The Coming Break-Up of the Nation-State

Every era ends at some point. The world of classical Greece ended with the rise of Macedon. The empire of Alexander ended the Greek city-state forever. Rome replaced Alexander’s empire three centuries later. Rome broke apart over the next four centuries. The medieval world lasted for at least 800 years in the West — a decentralized social order. In the eastern Roman Empire, Byzantium was a separate civilization. We can date its end: 1453. It fell to Islam.

In the West, the Renaissance grew out of the ashes of the Black Death. “Ashes, ashes, all fall down” surely applied to Western Christendom. The Renaissance was a self-conscious break with the medieval world. We call it medieval because the Renaissance named it: the world in between Rome and modernity. The Renaissance was a self-conscious attempt to resurrect the classical world.

In 1492, Columbus opened up a new world geographically. This opening westward marked the transition to the modern world. This world has belonged to Western science, technology, philosophy, and culture. It has eclipsed Islam. The fall of the Ottoman Empire after 1875 clearly seemed to end the Islamic alternative. This had not been clear in 1800, when Barbary pirates looted Western ships in the Mediterranean.

The remarkable and unexplained advent of 2% per annum per capita economic growth in 1800 changed the old world forever. A new civilization appeared, one which was clearly radically different in 1875. As I have said before, all this has happened in just three generations: John Tyler (b. 1790), his son Lyon (b. 1853), and his grandsons Lyon, Jr. (b. 1924) and Harrison (b. 1928), both of whom are still alive.

In 1989, the year the Berlin Wall fell, Francis Fukuyama, a then-unknown scholar, wrote an essay: “The End of History?” It was published in the neoconservative journal, The National Interest. He argued that Western democracy has triumphed, and no rival political system is likely to displace it. This article was a frontal assault against Marxism.

He was surely right about Marxism. It is dead. It will never be revived. It had been abandoned by Communist China a decade before Fukuyama’s article. The symbol of Soviet Communism’s demise was the fall of the Berlin Wall. On December 31, 1991, the USSR was voted out of existence by the Communist Party of the Soviet Union, which disbanded. That was the most remarkable collapse of an empire in history. It was bloodless.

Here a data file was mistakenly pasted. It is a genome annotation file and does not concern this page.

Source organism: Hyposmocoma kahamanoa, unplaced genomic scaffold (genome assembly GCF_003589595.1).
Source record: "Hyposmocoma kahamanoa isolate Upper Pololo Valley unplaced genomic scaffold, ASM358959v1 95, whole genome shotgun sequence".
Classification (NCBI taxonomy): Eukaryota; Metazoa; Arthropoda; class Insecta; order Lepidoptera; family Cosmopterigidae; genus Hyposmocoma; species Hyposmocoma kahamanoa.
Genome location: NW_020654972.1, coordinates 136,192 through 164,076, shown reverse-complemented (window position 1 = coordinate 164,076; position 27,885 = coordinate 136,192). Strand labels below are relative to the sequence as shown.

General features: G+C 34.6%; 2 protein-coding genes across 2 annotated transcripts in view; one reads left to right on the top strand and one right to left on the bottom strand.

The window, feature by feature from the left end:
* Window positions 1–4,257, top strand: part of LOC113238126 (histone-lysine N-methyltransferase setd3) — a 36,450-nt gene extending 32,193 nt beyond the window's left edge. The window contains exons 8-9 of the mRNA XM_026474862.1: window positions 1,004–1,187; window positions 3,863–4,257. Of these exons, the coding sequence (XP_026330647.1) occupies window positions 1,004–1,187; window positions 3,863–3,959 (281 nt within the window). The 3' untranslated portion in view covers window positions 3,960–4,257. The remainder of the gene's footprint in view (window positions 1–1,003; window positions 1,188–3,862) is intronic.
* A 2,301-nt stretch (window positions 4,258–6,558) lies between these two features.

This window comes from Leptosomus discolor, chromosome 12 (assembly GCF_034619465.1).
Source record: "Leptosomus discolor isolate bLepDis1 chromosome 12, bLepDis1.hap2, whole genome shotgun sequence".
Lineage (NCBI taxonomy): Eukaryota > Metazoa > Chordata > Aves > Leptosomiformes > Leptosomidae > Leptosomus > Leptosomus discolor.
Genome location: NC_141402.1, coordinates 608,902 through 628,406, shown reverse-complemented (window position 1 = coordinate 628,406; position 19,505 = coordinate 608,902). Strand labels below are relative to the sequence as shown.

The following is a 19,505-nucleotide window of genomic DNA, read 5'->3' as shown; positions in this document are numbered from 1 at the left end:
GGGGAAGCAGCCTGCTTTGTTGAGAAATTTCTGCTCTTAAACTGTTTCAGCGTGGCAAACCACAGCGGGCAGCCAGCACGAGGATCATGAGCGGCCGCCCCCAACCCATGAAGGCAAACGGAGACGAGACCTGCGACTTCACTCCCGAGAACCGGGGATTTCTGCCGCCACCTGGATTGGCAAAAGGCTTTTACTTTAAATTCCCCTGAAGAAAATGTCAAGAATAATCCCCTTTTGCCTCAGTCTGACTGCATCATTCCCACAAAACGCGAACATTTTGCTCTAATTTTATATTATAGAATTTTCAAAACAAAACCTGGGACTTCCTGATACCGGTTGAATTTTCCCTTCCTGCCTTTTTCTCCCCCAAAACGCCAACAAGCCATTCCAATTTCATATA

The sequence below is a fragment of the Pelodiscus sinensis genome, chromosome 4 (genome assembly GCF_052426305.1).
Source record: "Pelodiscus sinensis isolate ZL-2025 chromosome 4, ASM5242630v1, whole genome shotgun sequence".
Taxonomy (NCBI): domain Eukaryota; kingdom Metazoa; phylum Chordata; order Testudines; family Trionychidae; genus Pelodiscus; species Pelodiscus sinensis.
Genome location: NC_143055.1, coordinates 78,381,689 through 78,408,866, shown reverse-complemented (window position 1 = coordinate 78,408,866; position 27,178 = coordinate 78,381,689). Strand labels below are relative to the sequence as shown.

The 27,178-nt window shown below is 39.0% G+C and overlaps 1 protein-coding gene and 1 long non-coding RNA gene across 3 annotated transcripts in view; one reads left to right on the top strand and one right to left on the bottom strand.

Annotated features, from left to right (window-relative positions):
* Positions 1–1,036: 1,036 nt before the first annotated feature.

Yet, for all this, there are signs that the social and intellectual world created by the Renaissance and extended by the Enlightenment — right wing and left wing — is nearing its own final days. This is marked by the crisis of the democratic nation-state. It faces these crises:

1. The bankruptcy of its welfare programs for the aged
2. Rising rates of violent crime
3. The failure in the United States of tax-funded education, K-12
4. The bankruptcy of the American empire
5. The loss of legitimacy of the democratic nation-state
6. The break-up of the European federation and euro
7. The failure of the United Nations Organization
8. The rapid extension of Islam in Western Europe
9. Falling white birthrates in the West: below replacement rate
10. The decline of historical knowledge among the West’s elite
11. Loss of faith in the idea of progress
12. No replacements for the church and the nation-state
13. Boredom

There is economic growth, but Asia seems to be the wave of the future. Asia will have its demographic day of judgment in 20 to 30 years — an aging population without either state funding or family funding — but this is not evident now. Also, Asians kill female infants in the womb. Westerners do, too, but on an equal opportunity basis: males are killed at the same rate.

These trends are known individually by hundreds of millions of people, but there is no widespread alarm that anything fundamental is at stake. There is little sense that these trends are part of a package deal.

Rarely does a bell toll to mark the end of a civilization. The demise of the USSR in 1991 was the greatest exception in human history. Nothing else matches it. But the bells are tolling, one by one.

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